PBS So Cal Broadcasts Reiff Interview on Voice of OC

This week on PBS So Cal, Inside OC is broadcasting a profile on Voice of OC and Publisher Norberto Santana Jr.

Orange County’s main broadcaster, Rick Reiff, sat down with Santana to talk about the development of Voice of OC and local investigative journalism.

Recently, the New York Times lamented the lack of investigative reporting across the nation and pointed to non-profit journalism as an outlet that is gaining steam.

Inside OC has joined a Voice of OC partner media initiative where local political content will be shared across both platforms. This week, the Foothills Sentry community newspaper in Orange also joined the Voice of OC partner media program.

The episode about Voice of OC runs this week on PBS So Cal’s main channel and across it’s two other digital channels, PBS SoCal Plus and PBS So Cal World all week long.

Inside OC also recently interviewed Congresswoman Loretta Sanchez about her U.S. Senate run and State Senator John Moorlach about his time in Sacramento.

Reiff hosted Sanchez, who took direct aim at Kamala Harris, saying the senate race will come down to the two of them and that she, Sanchez, will prevail by appealing to Latino voters and to southern Californians, who she said will make up two-thirds of the general electorate.

“If you’re a Southerner and are tired of the North running the business, then you’re going to be voting for me,” Sanchez said.

She voiced sympathy for the plight of the drought-stricken Central Valley and said she supports development of new water sources, a key difference between her and Harris.

“We can’t stop taking showers forever,” she said. “People down here are going to do what they can to conserve, but the reality is that in order to grow the economy of California, we need water.”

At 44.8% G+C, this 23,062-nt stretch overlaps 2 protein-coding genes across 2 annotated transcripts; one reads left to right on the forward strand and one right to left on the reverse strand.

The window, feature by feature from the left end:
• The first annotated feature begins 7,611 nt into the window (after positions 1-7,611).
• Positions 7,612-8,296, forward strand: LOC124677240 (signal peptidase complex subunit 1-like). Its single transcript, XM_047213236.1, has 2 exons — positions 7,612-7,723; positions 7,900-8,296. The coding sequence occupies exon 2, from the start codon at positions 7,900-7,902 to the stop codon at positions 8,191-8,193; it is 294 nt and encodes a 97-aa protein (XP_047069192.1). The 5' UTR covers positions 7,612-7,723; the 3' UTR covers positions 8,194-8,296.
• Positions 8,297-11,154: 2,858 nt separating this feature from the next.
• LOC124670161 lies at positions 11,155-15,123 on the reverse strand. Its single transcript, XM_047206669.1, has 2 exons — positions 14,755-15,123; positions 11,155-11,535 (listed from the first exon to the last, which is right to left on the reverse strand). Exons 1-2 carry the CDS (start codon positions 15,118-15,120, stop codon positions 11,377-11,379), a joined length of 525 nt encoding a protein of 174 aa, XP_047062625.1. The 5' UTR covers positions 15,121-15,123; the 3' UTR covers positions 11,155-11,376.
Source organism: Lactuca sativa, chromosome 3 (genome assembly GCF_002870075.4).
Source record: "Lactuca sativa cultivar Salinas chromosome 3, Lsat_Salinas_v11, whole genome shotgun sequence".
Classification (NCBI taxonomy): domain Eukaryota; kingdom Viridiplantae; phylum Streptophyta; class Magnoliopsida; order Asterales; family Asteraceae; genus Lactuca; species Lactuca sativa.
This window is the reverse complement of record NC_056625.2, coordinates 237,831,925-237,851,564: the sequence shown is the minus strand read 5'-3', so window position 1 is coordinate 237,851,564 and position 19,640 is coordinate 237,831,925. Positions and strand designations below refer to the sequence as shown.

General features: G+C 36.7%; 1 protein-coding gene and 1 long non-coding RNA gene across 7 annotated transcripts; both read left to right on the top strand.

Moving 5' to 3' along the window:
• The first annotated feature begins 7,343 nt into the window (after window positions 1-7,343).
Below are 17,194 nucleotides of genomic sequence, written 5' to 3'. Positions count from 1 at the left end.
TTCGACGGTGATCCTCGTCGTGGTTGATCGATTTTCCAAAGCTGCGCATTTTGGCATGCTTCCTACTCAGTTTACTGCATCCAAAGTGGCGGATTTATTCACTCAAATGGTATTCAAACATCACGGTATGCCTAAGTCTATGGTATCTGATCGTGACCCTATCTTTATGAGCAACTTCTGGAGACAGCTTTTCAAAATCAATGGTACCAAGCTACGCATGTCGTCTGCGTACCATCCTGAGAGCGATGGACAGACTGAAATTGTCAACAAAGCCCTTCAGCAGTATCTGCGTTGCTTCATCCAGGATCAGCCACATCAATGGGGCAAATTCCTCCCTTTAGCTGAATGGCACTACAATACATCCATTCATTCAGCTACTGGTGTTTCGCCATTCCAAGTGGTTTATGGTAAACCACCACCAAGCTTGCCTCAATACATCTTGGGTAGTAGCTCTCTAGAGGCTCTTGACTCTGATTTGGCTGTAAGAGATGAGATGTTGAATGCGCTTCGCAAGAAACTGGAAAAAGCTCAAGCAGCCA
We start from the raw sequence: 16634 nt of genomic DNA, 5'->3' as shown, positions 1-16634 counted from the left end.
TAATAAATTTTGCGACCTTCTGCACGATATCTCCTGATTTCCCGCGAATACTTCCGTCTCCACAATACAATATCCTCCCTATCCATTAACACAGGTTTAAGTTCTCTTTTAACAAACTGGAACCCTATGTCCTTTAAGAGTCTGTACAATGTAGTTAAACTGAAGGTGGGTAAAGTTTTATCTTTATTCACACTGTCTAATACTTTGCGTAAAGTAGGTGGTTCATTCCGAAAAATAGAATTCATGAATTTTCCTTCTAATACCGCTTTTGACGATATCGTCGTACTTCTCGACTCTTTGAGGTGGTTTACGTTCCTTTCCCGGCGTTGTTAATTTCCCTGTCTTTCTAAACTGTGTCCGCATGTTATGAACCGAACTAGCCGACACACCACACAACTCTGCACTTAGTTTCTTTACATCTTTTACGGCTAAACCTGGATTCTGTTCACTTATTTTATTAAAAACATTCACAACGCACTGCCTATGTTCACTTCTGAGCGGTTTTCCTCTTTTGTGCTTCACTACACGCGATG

She also touted her Washington experience, saying Harris has none, and her reputation for being able to work with Republicans.

Sanchez said a Harris supporter was responsible for disseminating the video of her making a “war cry” gesture while speaking to a caucus of Native Americans, prompting criticism of, and an apology from, Sanchez.

“Look at the record. I have been 100 percent on self-determination for the Native American people. She (Harris) has really gone after them on their sovereignty issues.”

Sanchez, a member of both the Homeland Security Committee and Armed Services Committee, also said the country has made great strides in protecting itself against another terrorist attack.

Speaking just days before the Paris bombings and later the San Bernardino attacks, she described the country as being 95 percent safe. Getting to 100 percent, she said, would require “an incredible amount of money that we don’t have and a stripping of all of our rights as Americans.”

Reiff also writes that Moorlach — the oft-confrontational former county supervisor is surprising many in Sacramento by making friends among Democrats, sometimes casting votes that go against his party’s line.

In his interview earlier this month, Reiff highlights that Moorlach was the lone Republican voting for a bill that allows a person taking a blood test to check a box to also be tested for HIV, as well as a bill that requires officers to record the race of anyone they pull over. Moorlach said members of the legislative black caucus surrounded him to thank him for the latter vote. “You’re not perceived as this staunch conservative “no on everything” — which we have seen happen, and it just doesn’t work.”

But Moorlach tells Reiff he’s not compromising on fundamental issues, nor did he expect to win over Democrats on such issues.

Moorlach, a longtime critic of public employee unions during his county years, has continued that stance,. “Public employee unions really run the state. We call them the ‘B’ Team — they’ve been there, they’ll be there when I’m there and they’ll be there when I’m gone.” He said the biggest challenge facing the state is its crushing debtload — a $117 billion “structural deficit” and even bigger unfunded employee pension and medical liabilities. He said the state’s options are to try to raise taxes, get serious about cutting expenses, capitalize on low interest rates to restructure debt, sell assets or, he added with a chuckle, look at “Who can we sue?”

Moorlach also discussed his on-going calls for reforms at Caltrans: “They are an easy target, aren’t they? … We’ve got the highest car tax, the highest gas tax and the worst roads.”